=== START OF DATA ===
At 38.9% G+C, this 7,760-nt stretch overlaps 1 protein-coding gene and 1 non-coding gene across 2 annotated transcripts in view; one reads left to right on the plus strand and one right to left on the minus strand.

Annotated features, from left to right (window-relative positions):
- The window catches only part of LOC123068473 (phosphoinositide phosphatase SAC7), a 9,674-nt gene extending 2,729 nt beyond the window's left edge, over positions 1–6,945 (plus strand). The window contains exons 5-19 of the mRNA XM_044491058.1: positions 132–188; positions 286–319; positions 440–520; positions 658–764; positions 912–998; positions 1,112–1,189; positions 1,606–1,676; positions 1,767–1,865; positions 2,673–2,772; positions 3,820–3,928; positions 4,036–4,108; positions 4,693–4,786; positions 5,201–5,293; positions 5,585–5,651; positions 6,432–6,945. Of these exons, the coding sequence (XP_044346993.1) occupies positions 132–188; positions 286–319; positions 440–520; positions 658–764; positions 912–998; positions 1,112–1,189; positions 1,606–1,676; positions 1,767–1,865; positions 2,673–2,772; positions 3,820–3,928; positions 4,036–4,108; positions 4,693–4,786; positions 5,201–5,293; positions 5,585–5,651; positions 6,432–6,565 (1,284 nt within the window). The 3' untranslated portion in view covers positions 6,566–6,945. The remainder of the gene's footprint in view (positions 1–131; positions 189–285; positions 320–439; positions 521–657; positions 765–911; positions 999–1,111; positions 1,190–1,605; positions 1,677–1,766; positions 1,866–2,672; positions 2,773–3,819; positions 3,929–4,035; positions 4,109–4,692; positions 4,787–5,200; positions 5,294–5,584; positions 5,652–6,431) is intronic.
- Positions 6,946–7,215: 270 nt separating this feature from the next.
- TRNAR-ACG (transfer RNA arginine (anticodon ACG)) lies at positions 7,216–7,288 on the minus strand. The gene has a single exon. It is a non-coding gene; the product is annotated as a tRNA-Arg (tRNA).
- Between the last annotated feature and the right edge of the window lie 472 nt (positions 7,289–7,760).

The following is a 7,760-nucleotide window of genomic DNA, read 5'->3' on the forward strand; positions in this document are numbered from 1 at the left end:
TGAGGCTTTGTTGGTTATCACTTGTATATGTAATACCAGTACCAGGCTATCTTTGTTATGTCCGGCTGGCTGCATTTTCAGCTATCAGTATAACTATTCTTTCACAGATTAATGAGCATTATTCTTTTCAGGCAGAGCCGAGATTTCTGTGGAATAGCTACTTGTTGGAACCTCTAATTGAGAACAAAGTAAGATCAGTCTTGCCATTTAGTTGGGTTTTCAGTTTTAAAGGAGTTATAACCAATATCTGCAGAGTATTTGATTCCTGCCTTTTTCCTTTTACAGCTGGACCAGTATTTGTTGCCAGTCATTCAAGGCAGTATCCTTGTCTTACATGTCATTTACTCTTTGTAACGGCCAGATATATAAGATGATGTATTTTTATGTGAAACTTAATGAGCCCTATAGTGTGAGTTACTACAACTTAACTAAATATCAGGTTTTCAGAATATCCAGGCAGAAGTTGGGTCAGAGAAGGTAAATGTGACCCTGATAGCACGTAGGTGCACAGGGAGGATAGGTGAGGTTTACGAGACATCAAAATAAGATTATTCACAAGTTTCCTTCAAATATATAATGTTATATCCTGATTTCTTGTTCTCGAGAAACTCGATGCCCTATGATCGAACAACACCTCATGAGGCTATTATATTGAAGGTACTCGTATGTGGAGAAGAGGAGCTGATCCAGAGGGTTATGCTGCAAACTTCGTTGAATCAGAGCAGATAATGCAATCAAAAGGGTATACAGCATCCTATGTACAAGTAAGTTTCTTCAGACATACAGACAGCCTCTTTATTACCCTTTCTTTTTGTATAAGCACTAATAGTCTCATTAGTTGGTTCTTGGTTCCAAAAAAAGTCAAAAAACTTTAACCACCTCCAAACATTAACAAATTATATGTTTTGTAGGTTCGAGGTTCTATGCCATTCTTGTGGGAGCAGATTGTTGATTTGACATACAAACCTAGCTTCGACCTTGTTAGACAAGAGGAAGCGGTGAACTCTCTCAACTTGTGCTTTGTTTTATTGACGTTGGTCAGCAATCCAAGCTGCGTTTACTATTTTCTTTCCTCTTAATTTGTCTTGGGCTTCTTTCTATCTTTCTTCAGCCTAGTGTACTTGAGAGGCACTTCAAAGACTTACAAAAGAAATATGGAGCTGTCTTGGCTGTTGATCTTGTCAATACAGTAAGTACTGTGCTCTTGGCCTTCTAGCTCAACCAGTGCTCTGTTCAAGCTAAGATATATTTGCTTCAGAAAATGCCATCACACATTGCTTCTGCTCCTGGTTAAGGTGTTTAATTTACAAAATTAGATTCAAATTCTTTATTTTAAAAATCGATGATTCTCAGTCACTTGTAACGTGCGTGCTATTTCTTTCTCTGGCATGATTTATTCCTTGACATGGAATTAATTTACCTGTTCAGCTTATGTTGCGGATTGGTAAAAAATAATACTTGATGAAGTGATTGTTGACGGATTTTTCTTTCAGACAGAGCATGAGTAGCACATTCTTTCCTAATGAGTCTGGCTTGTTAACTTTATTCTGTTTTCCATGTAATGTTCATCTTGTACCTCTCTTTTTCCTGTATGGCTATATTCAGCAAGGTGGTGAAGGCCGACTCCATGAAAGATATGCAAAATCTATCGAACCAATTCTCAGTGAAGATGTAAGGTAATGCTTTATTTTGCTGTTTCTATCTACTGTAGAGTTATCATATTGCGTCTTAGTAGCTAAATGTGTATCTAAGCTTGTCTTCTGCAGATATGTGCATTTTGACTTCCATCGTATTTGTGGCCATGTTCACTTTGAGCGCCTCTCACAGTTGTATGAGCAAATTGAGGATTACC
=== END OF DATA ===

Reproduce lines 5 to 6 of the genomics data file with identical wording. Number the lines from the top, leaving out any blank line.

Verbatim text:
- TRNAR-ACG (transfer RNA arginine (anticodon ACG)) lies at positions 7,216–7,288 on the minus strand. The gene has a single exon. It is a non-coding gene; the product is annotated as a tRNA-Arg (tRNA).
- Between the last annotated feature and the right edge of the window lie 472 nt (positions 7,289–7,760).